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The Manageable Challenge of Tax Incentives

They don't have to produce fiscal uncertainty. States are finding ways to bring these important economic development tools under prudent controls.

Every state uses financial incentives, often in the form of tax credits or cash grants, to encourage business growth and job creation. However, this economic development strategy has led to serious budget challenges in many states.

In May, for example, Michigan officials projected that because businesses were redeeming more in incentives than the state was collecting in corporate taxes, it would suffer a net loss in revenue from its major business taxes in the current fiscal year. Hawaii ended an incentive program for high-tech businesses in 2010 amid concerns about its effectiveness, but a 2015 audit showed that the state could still be on the hook for hundreds of millions of dollars because of prior incentive commitments. Oklahoma is unsure when businesses will use more than $400 million in tax credits the state offered, a situation that one official described in an interview with Oklahoma Watch as "a huge wild card" for the budget.

Yet these fiscal challenges are not inevitable. A recent report by The Pew Charitable Trusts described how states can use incentives while avoiding budgetary surprises. One approach is to design incentives with fiscal protections. Many states have placed annual limits, or caps, on the costs of some incentives. When California created three new incentives in 2013, the state capped them at a combined $750 million annually. One way the state makes sure that the cost of the incentives does not exceed the cap is by using a competitive selection process for one of the three programs; a state board then approves incentives only for the most promising proposals.

A big part of the solution to these challenges is better data. States need high-quality data on their incentives to anticipate cost increases and long-term fiscal impacts and, if necessary, give policymakers time to prepare or change the design of their incentives. Iowa, for example, has developed a consistent approach for forecasting the costs of incentives. The Department of Revenue uses data from business tax returns to project the costs of each tax credit five years into the future, updating the numbers three times a year. These estimates are incorporated directly into the revenue forecasts that lawmakers use when they develop the state budget.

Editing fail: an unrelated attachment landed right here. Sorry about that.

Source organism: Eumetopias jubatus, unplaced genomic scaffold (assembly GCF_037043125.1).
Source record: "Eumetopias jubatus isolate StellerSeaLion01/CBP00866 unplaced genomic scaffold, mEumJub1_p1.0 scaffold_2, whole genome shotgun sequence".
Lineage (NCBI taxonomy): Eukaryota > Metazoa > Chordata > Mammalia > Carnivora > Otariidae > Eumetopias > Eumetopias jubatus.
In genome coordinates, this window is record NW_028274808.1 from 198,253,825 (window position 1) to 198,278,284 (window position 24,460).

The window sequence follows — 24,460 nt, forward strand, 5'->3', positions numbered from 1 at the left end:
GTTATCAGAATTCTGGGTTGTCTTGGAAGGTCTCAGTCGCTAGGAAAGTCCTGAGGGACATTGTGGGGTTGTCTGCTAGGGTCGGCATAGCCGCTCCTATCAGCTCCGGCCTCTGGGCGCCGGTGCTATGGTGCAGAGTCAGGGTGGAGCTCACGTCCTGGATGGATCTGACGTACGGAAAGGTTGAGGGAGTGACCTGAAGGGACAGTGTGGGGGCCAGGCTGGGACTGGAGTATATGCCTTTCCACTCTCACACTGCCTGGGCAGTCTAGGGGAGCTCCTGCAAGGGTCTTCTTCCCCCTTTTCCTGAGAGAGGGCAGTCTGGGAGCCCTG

To produce reliable, up-to-date information on the costs of financial incentives, policymakers need to ensure that state agencies have the ability to work together and manage these programs effectively. Typically, more than one part of state government in involved in overseeing and administering tax credits and other incentives. For instance, economic development agencies often determine which companies receive incentives, while revenue agencies process the tax returns when companies redeem them. In Missouri, the Department of Revenue and the Department of Economic Development have joint access to a tax credit database. That way, if the economic development agency approves incentives for a new business or project, revenue officials can see that information in real time.

While both the legislative and executive branches benefit when they can take incentives into account as they develop their revenue forecasts and state budgets, this can be a challenge because some incentive programs allow companies to save tax credits and redeem them years later. Virginia's Department of Taxation has a well-established process to monitor credits that businesses are carrying forward: When a state agency issues a credit, tax officials enter the information into the state's tax processing system. As taxpayers redeem credits, the state subtracts the amount from the outstanding balance, reducing the likelihood that Virginia will be caught off guard by a sudden increase in redemptions.

Programmatic evaluations are also an important source of data. Since the start of 2012, 22 states and the District of Columbia have passed laws requiring regular evaluation of tax incentives or improvement of existing evaluation processes. These detailed studies are generally produced by nonpartisan professional staff and provide states with valuable information on both the economic results of incentives and whether they are likely to cause budget challenges.

Last year in Maryland, for example, an evaluation of a tax credit for rehabilitating historic buildings found that the program, which was scheduled to sunset in 2017, included important protections to constrain costs. However, additional measures were recommended. This year, the General Assembly extended the tax credit for another five years while also making some critical changes that the evaluation highlighted. Nebraska and Oklahoma are trying to gather information similar to that collected by Maryland. As part of evaluation laws enacted in 2015, both states will study whether their incentive programs have sufficient fiscal safeguards.

As these examples illustrate, there's a lot that states can do to keep their tax incentive programs under prudent fiscal control. Numerous states are beginning to implement policies to make the cost of incentives more predictable and to manage them more effectively. Doing so will allow states to invest in their economies while keeping their budgets balanced and taxpayers protected.

Executive vice president and chief program officer for the Pew Charitable Trusts
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